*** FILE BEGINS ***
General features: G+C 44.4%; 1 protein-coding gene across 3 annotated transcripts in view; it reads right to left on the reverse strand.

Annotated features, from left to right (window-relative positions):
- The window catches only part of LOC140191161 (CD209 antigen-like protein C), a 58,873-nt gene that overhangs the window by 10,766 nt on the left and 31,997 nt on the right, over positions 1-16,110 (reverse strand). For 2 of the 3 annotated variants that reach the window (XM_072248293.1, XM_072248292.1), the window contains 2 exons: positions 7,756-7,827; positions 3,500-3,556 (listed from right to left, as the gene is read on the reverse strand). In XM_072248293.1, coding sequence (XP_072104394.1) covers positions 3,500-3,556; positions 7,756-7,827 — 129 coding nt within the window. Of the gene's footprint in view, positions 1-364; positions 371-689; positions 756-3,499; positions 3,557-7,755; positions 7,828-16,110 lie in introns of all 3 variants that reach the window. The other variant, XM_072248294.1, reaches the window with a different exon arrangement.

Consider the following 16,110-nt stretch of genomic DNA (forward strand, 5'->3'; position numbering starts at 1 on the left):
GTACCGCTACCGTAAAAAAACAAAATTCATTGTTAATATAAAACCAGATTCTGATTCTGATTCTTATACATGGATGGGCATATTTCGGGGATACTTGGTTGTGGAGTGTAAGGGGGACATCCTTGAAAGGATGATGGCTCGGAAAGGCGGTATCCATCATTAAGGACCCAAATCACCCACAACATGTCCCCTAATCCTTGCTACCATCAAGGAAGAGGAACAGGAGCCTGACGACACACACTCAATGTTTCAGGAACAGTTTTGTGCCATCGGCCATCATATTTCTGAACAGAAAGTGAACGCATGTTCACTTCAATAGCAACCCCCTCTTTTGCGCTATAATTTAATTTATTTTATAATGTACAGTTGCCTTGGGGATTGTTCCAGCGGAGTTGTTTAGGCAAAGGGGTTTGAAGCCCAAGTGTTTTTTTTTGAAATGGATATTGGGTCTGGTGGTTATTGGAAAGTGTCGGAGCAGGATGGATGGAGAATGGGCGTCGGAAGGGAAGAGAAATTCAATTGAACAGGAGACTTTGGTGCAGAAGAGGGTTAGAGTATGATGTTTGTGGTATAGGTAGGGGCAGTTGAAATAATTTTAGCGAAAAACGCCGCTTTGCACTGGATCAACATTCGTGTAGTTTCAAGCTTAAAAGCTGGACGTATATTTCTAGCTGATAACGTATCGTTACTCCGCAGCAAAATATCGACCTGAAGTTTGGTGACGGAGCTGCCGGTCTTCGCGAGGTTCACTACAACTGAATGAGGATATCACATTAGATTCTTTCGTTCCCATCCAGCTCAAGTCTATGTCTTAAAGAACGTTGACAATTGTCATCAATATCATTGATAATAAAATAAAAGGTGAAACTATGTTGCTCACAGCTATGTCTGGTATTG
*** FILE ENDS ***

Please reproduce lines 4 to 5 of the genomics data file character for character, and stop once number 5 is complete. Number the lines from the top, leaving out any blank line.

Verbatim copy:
Consider the following 16,110-nt stretch of genomic DNA (forward strand, 5'->3'; position numbering starts at 1 on the left):
GTACCGCTACCGTAAAAAAACAAAATTCATTGTTAATATAAAACCAGATTCTGATTCTGATTCTTATACATGGATGGGCATATTTCGGGGATACTTGGTTGTGGAGTGTAAGGGGGACATCCTTGAAAGGATGATGGCTCGGAAAGGCGGTATCCATCATTAAGGACCCAAATCACCCACAACATGTCCCCTAATCCTTGCTACCATCAAGGAAGAGGAACAGGAGCCTGACGACACACACTCAATGTTTCAGGAACAGTTTTGTGCCATCGGCCATCATATTTCTGAACAGAAAGTGAACGCATGTTCACTTCAATAGCAACCCCCTCTTTTGCGCTATAATTTAATTTATTTTATAATGTACAGTTGCCTTGGGGATTGTTCCAGCGGAGTTGTTTAGGCAAAGGGGTTTGAAGCCCAAGTGTTTTTTTTTGAAATGGATATTGGGTCTGGTGGTTATTGGAAAGTGTCGGAGCAGGATGGATGGAGAATGGGCGTCGGAAGGGAAGAGAAATTCAATTGAACAGGAGACTTTGGTGCAGAAGAGGGTTAGAGTATGATGTTTGTGGTATAGGTAGGGGCAGTTGAAATAATTTTAGCGAAAAACGCCGCTTTGCACTGGATCAACATTCGTGTAGTTTCAAGCTTAAAAGCTGGACGTATATTTCTAGCTGATAACGTATCGTTACTCCGCAGCAAAATATCGACCTGAAGTTTGGTGACGGAGCTGCCGGTCTTCGCGAGGTTCACTACAACTGAATGAGGATATCACATTAGATTCTTTCGTTCCCATCCAGCTCAAGTCTATGTCTTAAAGAACGTTGACAATTGTCATCAATATCATTGATAATAAAATAAAAGGTGAAACTATGTTGCTCACAGCTATGTCTGGTATTG